U.S. oil major Exxon Mobil is suing the European Union in a bid to force it to scrap the bloc’s windfall tax on oil groups, Reuters news report said.
Exxon Mobil feels that the European Union exceeded its legal authority by imposing the levy.
Several oil companies achieved record profits this year by benefiting from increase in energy prices.
The windfall profits tax is counter-productive, discourages investments and undermines investor confidence, Exxon spokesperson Casey Norton said. Exxon will factor in the tax as it considers future multibillion-euro investments in Europe’s energy supply and transition.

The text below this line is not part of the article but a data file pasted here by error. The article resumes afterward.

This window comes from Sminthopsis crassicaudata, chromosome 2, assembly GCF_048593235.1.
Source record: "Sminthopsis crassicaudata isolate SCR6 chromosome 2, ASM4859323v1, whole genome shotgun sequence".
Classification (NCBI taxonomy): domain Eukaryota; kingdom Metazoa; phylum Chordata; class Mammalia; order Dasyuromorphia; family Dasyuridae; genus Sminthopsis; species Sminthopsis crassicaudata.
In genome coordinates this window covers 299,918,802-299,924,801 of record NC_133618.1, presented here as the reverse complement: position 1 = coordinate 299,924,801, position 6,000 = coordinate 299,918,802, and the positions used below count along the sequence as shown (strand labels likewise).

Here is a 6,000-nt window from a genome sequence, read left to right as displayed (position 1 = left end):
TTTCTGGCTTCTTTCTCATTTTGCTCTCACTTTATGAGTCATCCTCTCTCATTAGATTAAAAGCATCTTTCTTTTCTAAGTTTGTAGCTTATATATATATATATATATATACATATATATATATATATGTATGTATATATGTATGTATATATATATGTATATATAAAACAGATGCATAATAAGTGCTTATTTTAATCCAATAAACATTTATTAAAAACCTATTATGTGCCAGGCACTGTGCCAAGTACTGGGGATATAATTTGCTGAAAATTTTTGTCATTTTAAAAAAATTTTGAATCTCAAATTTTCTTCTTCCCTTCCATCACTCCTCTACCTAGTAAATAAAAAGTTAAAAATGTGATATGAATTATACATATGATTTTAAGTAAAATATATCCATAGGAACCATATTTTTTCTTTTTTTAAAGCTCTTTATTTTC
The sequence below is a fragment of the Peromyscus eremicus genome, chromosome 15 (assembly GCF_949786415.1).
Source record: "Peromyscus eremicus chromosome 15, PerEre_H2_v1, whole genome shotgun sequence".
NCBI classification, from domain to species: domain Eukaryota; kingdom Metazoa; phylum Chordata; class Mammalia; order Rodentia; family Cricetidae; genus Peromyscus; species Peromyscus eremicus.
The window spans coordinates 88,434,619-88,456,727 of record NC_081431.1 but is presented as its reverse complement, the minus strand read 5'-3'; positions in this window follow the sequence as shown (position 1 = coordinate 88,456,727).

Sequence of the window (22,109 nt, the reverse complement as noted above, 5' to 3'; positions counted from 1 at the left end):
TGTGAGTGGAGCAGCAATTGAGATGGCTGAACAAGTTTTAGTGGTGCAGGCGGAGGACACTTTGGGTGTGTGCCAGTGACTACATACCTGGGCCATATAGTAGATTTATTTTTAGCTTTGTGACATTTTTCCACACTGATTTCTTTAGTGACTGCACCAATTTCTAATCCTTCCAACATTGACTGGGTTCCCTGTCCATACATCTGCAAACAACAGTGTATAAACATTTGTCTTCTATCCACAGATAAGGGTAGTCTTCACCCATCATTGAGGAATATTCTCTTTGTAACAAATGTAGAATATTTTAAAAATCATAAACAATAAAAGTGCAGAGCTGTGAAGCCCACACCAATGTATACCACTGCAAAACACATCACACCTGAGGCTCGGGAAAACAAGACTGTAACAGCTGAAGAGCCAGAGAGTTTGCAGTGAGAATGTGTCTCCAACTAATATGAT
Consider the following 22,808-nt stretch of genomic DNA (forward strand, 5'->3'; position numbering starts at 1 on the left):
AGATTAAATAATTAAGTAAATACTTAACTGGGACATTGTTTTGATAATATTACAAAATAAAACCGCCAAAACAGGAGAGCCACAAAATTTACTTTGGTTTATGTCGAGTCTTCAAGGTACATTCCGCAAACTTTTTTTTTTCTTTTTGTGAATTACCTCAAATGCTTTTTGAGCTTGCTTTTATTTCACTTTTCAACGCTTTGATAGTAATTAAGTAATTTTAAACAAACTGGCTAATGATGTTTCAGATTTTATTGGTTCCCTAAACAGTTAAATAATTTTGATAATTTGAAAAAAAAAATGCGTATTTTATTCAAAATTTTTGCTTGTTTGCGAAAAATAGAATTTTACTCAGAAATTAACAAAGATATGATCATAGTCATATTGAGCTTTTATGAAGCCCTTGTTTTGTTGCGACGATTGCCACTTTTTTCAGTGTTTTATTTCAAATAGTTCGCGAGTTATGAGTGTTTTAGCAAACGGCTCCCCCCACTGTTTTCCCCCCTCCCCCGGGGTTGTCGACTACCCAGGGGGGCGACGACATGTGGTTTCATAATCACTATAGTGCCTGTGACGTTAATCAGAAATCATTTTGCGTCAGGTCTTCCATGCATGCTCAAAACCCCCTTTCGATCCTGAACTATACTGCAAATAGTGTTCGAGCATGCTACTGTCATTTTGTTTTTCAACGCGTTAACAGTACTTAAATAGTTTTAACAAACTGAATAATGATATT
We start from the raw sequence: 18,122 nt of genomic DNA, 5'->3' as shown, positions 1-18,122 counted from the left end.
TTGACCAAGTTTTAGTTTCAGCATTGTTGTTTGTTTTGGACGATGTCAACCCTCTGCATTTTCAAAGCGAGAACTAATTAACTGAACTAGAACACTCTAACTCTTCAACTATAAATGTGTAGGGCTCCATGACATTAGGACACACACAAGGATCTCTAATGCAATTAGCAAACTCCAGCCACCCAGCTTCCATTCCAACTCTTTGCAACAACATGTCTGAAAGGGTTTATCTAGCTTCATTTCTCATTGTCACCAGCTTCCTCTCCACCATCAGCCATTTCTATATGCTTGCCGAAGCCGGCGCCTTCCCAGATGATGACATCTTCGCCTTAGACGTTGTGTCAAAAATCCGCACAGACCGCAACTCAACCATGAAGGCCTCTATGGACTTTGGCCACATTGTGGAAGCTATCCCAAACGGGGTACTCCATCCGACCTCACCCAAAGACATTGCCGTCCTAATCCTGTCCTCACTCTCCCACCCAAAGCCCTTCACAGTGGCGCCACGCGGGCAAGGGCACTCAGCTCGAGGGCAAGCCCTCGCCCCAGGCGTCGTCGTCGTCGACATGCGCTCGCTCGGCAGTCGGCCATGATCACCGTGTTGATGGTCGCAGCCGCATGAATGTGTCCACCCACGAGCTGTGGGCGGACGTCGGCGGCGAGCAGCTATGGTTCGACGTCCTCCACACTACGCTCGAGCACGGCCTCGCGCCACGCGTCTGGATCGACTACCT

Windfall profit taxes imposed by Europe could cost at least $2 billion through the end of 2023, Chief Financial Officer Kathryn Mikells said in a call to analysts on Dec. 8.
Exxon said it invested $3 billion in the past decade in refinery projects in Europe. The projects are helping it deliver more energy products at a time when Europe struggles to reduce its imports from Russia.
Chevron had also warned that taxing oil production would serve only to reduce energy supply by discouraging company investments.
“That goes against the intent of increasing suppliers and making energy more affordable,” Chevron’s chief financial officer, Pierre Breber, said in October.